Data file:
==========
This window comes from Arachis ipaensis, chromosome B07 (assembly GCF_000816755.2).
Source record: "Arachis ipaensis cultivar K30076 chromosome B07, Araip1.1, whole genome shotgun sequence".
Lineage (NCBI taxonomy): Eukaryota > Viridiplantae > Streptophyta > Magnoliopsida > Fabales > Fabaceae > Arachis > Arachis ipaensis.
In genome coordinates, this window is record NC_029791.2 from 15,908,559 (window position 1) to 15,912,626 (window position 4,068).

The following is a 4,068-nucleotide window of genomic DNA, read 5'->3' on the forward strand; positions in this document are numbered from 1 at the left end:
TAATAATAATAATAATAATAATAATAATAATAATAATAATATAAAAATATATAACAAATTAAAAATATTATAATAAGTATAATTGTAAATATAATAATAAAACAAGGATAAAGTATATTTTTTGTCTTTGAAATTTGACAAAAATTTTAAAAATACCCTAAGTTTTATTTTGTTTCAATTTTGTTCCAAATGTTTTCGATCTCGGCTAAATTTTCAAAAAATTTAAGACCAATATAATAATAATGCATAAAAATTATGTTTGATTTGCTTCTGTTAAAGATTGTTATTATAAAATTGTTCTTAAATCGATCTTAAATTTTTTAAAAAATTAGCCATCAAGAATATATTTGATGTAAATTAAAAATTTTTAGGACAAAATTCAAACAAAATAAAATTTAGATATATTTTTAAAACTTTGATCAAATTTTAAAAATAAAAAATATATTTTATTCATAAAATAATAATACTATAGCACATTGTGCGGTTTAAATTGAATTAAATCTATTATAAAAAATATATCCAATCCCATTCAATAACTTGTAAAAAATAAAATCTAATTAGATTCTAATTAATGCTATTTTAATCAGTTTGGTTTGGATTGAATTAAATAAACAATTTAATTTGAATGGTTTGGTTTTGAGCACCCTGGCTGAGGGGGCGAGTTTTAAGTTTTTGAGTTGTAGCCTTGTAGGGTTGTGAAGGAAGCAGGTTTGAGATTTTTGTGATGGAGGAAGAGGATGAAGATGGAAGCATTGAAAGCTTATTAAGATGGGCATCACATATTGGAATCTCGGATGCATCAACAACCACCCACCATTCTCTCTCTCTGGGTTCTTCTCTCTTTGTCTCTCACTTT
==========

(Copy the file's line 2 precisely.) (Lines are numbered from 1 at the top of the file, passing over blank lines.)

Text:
Source record: "Arachis ipaensis cultivar K30076 chromosome B07, Araip1.1, whole genome shotgun sequence".